Before I applied to study this MPhil, I had completed an undergrad degree in Natural Sciences at Cambridge, and spent a year working as a research assistant in the Department of Public Health and Primary Care. The MPhil was the perfect next step to build on my existing experience and teach me the theory behind some of the things I had been doing. I also knew that this is a great, friendly department to work in.
The MPhil has opened the door me to start a PhD in Cambridge on primary care management of gestational diabetes. I’ve had the chance to publish my MPhil thesis and am using lots of what I learnt on the MPhil course in my PhD – particularly the core epidemiological concepts, statistics and data management. I had never used statistics software before the course and now I am (relatively) confident using STATA!
Cambridge is a lovely place to live and work! The course was very interesting and diverse, and its great at the end of the year, once the lectures and exams have finished, to independently work on your own thesis project. I felt really supported throughout – by supervisors, the course organisers, course admin staff, classmates… and there are always lots of people at college who will listen to you if you ask them.
This MPhil brings together people from all different backgrounds with different skills and interests, but with a passion to make a difference through public health – this is inspiring!
“I chose the MPhil Public Health at Cambridge to consolidate and enhance my understanding of principles underpinning my work as an NHS and non-profit healthcare management practitioner.
Being a law graduate with experience in the areas of health care policy implementation, health service redesign and performance optimisation, I wished to gain an understanding of quantitative methods and strengthen my abilities to engage with academic research and evidence.
Due to my interests in a variety of public health care fields, I welcomed that the course offered a mixture of modules enabling me to reinforce my generalist and multi-disciplinary background while specialising in my areas of interests through course assessments. Moreover, I was keen to leave London for a city which has a real sense of community.
My newly gained epidemiological research proficiency has enabled me to pursue a role as an Epidemiologist for Medecins Sans Frontieres.
I also feel more confident in my quantitative skills and my abilities to scrutinise evidence required for my role of an NHS business analyst and project manager. Plus, the small class sizes allowed me to meet, interact and build a network of close colleagues, many of whom I have become very good friends with.
The rich discussions during lectures have taught me to challenge and question any idea, opinion and piece of information – a skill I hope to treasure forever. Cambridge enabled me to meet many amazing and inspiring people, who I will always view as role models and who will always humble me.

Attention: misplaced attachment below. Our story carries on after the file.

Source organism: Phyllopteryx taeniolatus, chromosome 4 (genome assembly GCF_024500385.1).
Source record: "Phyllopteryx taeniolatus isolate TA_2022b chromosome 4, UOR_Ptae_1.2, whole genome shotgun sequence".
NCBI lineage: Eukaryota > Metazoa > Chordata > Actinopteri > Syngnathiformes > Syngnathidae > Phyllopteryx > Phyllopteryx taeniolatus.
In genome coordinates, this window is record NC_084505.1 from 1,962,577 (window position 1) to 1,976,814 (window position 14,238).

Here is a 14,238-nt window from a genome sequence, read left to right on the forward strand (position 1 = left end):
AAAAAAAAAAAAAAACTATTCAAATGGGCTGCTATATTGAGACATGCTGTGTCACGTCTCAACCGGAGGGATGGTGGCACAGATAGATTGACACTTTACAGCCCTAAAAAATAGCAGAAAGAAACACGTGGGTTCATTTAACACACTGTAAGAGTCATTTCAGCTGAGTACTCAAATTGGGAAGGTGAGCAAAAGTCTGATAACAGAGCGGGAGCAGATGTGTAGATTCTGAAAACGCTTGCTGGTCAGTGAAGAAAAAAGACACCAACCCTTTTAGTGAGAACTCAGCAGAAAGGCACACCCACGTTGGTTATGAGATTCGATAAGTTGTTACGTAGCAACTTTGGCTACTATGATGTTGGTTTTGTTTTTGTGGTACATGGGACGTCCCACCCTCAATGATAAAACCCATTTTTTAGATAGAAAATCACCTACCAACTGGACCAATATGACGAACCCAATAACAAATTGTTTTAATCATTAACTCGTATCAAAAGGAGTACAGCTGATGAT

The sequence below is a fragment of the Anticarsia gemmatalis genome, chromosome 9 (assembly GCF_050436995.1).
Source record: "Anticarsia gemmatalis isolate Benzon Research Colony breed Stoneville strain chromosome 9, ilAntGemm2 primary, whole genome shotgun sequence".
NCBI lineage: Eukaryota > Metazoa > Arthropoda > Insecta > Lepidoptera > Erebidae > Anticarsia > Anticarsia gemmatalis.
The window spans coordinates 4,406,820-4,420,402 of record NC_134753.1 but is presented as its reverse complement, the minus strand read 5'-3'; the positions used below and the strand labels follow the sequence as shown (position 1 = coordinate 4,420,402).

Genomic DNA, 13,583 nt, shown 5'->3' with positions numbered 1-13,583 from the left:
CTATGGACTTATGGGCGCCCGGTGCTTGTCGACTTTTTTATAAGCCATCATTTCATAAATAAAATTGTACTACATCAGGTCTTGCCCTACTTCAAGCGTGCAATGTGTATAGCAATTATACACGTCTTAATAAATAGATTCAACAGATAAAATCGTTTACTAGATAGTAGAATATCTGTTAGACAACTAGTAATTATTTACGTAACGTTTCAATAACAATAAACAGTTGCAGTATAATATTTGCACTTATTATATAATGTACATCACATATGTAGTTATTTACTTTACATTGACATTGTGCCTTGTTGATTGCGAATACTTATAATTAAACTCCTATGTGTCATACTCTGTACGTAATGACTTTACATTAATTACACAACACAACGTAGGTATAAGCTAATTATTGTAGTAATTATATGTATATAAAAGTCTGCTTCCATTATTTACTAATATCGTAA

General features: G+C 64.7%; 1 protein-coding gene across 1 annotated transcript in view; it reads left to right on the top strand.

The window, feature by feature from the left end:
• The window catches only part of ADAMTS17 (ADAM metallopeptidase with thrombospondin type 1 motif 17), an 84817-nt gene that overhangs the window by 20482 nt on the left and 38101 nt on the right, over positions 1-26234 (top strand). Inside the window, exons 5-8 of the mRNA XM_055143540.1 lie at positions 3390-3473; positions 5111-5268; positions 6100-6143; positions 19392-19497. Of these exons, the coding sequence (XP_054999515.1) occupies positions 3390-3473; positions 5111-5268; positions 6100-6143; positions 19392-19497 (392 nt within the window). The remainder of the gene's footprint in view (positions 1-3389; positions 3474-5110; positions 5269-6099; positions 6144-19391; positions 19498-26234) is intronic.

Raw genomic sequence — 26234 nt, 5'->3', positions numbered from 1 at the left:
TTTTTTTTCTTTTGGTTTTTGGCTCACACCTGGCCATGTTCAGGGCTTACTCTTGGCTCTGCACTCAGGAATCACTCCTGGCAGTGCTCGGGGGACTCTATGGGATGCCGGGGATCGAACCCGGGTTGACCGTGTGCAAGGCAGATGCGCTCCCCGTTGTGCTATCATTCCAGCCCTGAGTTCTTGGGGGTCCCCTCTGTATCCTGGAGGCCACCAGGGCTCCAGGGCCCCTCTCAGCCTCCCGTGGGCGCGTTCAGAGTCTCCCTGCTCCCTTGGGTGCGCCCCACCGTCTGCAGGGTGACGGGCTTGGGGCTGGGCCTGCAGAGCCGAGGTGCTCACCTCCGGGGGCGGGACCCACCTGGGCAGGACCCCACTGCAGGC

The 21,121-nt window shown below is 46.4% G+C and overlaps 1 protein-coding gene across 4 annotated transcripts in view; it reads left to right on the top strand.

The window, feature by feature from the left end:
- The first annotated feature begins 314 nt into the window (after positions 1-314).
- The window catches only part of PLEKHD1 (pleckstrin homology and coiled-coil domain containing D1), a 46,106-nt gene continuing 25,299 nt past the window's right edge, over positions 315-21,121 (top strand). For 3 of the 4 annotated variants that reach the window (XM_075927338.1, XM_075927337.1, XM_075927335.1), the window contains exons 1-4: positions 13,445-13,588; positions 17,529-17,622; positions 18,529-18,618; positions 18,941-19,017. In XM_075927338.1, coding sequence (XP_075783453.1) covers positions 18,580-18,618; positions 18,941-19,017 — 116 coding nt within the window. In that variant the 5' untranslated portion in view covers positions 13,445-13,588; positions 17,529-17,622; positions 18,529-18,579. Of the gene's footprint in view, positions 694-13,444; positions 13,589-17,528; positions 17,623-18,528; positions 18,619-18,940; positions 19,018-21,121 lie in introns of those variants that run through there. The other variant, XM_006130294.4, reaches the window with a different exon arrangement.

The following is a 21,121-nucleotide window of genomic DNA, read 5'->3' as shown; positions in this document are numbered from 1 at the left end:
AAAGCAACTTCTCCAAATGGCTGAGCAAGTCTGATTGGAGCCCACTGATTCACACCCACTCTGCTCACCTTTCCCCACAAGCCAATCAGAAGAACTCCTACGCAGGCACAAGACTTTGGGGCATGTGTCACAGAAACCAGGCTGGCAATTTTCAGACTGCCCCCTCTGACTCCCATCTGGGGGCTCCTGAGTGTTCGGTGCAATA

I will never forget the sleepless nights cramming statistics and writing essays. I will forever remember the amazing Darwin kitchen and bar that made the year much more bearable. Cambridge will always remind of what I am able to achieve with perseverance and endurance.”
Dr Molly Thomas-Meyer (class of 2015)
Consultant in Public Health
“A masters degree was a requirement of my professional training to become a Consultant in Public Health. It was a huge benefit and privilege to study on the MPhil at Cambridge, and one of the reasons I applied to the East of England training programme.
The MPhil has been an integral part of my academic groundwork to becoming a Consultant in Public Health. It contributed a great deal to my knowledge and confidence in understanding and communicating epidemiology and public health issues on a daily basis.
For my thesis I chose the topic of public attitudes towards taxes on sugary drinks.
The research I did has encouraged me to pursue a career path around communicating Public Health policy to the general public, and has allowed me to start using and developing these skills by influencing key people in this wider discussion.
I will never forget the fabulous formal dinners at some of the most beautiful buildings in England. At Cambridge I made friends with like-minded people from every corner of the globe.”
Prof Nick Steel (class of 1999)
Clinical Professor in Public Health
“Why did I want to study at Cambridge? Why would you not want to study at Cambridge? I imagined I’d be working in a medieval room with a view over the backs – but the Institute of Public Health was nearly as good…
The Diploma in Public Health, as it was then, gave me the academic grounding and personal confidence to apply for a Harkness Fellowship in the USA and then a NIHR doctoral fellowship back in the UK. It enabled me to pursue an academic career.
I will never forget having lunch with Amartya Sen in the Masters Lodge at Trinity just after he’d been awarded a Nobel Prize – simply because we were in the same College. More practically, (University Lecturer) Tom Davies’ mantra “what exactly is your research question?” was perhaps the most useful thing I learnt.”